The loss of an Israeli jet to Syrian fire over the weekend has raised the risk of a more forceful response from Israel to deter Iranian military expansion across its border, which could open up another front line in war-torn Syria.
The clash began on Saturday morning after Israel said it intercepted an Iranian drone that had infiltrated its airspace from Syria. Israel responded that day with airstrikes on Syrian military positions, and Syria shot down one of the Israeli warplanes, which crashed in Israeli territory.
Israel then carried out more-extensive airstrikes Saturday deep inside Syria targeting what its military said were Syrian and Iranian military positions.
Israel’s pilots ejected from the aircraft as it crashed in Israeli territory, with one taken to a hospital in serious condition. Pro-regime Syrian media reported that about 25 people died in the Israeli strikes.
This is the first time in more than 30 years that Israel has lost a fighter aircraft, and its strong reaction illustrates how the competing aims of Iran and Israel could lead to a war between the two Mideast powers—as Tehran increases its military presence in Syria in a move Israel has warned it won’t allow.
“We will continue to strike at every attempt to strike at us,” Israeli Prime Minister Benjamin Netanyahu said Sunday at his weekly cabinet meeting, according to a statement released by his office.
A spokesperson for the Syrian regime couldn’t immediately be reached for comment on Saturday’s incident. Syrian state media called the strikes a “new Israeli aggression.”
Read Related Coverage
The White House on Sunday called on “Iran and its allies to cease provocative actions,” saying it supports Israel’s right to defend itself from the Iranian-backed Syrian and militia forces in southern Syria.
Israel for years has largely stayed neutral in the Syrian civil war, only launching airstrikes against weapons convoys bound from Iran to Lebanese group Hezbollah. But it increasingly has hit military sites in recent months, fearful of an Iranian presence on its border.
Backed by Russia, Iran and Hezbollah, Syrian President Bashar al-Assad is emerging victorious in his country’s civil war and has become bolder in countering Israeli breaches of airspace by launching antiaircraft missiles.
Iran says Syria has the right to defend itself. It denies trying to set up military bases in Syria but also has said it would remain in the country as long as Mr. Assad requires an Iranian presence.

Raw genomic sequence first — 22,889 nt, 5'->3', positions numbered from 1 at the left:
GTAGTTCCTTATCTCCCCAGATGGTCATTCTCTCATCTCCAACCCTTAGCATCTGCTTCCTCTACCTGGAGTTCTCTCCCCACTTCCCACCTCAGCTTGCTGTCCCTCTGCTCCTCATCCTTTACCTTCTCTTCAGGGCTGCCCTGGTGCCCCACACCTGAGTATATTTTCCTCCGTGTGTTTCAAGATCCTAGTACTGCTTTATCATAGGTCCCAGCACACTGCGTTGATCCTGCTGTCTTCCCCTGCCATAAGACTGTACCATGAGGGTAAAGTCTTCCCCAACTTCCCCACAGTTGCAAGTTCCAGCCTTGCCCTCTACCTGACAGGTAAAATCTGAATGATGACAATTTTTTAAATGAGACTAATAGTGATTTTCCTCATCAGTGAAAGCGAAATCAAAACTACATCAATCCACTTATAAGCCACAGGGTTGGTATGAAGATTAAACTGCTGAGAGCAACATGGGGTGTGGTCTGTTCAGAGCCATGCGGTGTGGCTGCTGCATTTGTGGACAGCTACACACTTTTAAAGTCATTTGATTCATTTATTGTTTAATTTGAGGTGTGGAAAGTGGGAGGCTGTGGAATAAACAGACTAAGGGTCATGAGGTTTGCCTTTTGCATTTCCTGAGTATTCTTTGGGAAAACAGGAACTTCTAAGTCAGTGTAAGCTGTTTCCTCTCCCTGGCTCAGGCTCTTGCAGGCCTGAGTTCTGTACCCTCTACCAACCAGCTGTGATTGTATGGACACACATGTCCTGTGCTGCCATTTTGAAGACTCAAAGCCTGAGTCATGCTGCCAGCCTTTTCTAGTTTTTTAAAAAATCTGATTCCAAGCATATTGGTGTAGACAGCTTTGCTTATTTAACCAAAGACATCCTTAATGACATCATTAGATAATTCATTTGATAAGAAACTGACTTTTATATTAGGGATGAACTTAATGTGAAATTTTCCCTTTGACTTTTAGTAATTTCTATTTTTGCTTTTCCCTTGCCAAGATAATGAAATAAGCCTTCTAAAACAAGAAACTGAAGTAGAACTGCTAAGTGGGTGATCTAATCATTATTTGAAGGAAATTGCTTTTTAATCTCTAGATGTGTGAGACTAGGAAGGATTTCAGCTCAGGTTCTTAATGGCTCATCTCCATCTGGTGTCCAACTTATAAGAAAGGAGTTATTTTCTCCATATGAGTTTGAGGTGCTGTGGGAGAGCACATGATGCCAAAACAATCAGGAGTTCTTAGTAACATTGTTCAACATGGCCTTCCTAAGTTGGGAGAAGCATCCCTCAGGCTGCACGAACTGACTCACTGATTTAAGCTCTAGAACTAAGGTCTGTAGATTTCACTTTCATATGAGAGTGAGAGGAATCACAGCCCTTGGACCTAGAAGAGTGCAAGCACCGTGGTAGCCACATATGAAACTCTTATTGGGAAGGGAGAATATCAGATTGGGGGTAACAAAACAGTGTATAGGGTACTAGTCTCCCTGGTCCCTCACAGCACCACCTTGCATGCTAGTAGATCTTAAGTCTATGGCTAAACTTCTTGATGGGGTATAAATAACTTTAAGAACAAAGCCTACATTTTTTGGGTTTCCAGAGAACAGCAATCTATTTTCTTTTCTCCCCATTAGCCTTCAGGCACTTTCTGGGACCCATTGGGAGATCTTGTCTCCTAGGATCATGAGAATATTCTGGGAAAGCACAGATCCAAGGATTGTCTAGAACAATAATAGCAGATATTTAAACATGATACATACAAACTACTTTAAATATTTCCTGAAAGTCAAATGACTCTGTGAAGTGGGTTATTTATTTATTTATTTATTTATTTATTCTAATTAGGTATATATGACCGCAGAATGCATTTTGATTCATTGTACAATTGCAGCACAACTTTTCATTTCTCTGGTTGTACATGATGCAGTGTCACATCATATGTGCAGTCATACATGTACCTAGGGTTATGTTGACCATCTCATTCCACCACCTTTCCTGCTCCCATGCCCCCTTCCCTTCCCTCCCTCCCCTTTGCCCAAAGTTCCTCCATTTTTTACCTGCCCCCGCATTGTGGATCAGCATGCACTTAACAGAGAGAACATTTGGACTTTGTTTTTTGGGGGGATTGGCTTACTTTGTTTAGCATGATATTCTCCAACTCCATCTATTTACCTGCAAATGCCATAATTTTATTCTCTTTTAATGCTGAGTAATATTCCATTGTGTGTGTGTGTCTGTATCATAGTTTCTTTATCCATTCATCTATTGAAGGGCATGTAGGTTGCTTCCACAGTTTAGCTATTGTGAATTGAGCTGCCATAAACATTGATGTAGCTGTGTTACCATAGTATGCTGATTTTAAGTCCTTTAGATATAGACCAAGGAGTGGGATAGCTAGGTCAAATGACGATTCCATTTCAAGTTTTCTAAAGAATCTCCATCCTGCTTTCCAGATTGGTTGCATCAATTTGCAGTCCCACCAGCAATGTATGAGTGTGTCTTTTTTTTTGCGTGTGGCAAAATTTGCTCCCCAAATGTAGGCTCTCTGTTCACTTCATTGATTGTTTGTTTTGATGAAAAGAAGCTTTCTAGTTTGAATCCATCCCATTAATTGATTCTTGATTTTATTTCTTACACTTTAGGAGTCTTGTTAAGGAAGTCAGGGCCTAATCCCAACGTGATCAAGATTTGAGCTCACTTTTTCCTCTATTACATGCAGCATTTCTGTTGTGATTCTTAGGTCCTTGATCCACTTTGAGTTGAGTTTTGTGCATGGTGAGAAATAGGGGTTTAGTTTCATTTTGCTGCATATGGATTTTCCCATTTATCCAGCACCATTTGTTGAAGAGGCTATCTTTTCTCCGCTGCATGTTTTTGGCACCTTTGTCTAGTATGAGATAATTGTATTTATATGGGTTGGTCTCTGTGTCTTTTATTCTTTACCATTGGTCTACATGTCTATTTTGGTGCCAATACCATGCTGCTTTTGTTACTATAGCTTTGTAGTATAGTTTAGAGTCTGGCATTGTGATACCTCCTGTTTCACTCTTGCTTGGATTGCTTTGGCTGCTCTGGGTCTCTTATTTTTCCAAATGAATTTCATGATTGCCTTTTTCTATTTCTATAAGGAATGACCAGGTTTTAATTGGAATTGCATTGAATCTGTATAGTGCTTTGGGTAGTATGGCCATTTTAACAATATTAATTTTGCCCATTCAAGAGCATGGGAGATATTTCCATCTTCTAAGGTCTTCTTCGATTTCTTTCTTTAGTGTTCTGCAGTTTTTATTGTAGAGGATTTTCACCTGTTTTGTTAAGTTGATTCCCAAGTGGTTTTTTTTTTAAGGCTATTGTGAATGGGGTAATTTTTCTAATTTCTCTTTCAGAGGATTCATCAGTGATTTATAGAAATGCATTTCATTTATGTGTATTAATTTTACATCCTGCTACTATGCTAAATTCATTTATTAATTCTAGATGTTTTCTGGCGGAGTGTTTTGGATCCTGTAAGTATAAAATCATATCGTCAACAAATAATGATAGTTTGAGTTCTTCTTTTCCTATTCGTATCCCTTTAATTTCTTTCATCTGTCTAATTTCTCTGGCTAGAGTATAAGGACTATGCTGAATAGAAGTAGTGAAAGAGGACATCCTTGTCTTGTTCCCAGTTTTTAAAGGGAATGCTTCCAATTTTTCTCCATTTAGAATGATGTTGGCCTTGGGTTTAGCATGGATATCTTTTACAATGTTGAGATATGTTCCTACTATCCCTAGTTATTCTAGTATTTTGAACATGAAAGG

Israel’s attempts to stop Iran and Hezbollah setting up on its northern border are likely to lead to further confrontation, defense experts say, as neither side appears willing to back away from their goals.
“There is a determination by Iran to build a military force in Syria and Lebanon and there is determination by Israel not to let it happen,” Amos Yadlin, director of the Tel Aviv-based Institute for National Security Studies and a former air force general told reporters on a call late Saturday organized by nonprofit The Israel Project. “And the two vectors are colliding.”
Defense experts said Israel launching what it described as a large-scale attack on Syrian and Iranian military sites in retaliation for the downing of its aircraft was meant to demonstrate the power of its air assets and intelligence capabilities, and warn off the Iranian-backed forces from further conflict.
In response to the Israeli strikes, Hezbollah said the confrontation would mark the beginning of a new strategic phase against Israel, although it didn’t take any specific military action.
Israel and Hezbollah have traded barbs in recent months, as Israeli officials have accused Iran of building precision weapons factories in both Lebanon and Syria for Hezbollah and claim the group effectively controls the Lebanese government. Hezbollah and the Lebanese government deny the Israeli claims.
Although Israel and Russia have put in place a deconfliction mechanism to ensure their jets don’t collide over Syrian skies, Moscow appeared to criticise Israel’s actions on Saturday, saying it was “absolutely unacceptable” to threaten Russian troops on the ground.
Mr. Netanyahu visited Moscow last month to meet with President Vladimir Putin and communicate that Israel wouldn’t allow Iran to set up permanently in Syria.
Israeli officials have said Russia wants to find a peaceful solution to the Syrian war and so doesn’t want to see a confrontation between Israel and Iran, but Moscow hasn’t publicly warned Tehran off establishing military bases in Syria.
In a bid to prevent Iran and Hezbollah setting up on the Syria side of the Israeli-controlled Golan Heights, Israel in recent years has supported the Sunni rebels there with money and humanitarian aid with the view of creating a buffer zone of friendly forces. But Israeli officials don’t believe that the fighters there would play a major part in any future conflict.
—Sune Engel Rasmussen contributed to this article.
Write to Rory Jones at email@example.com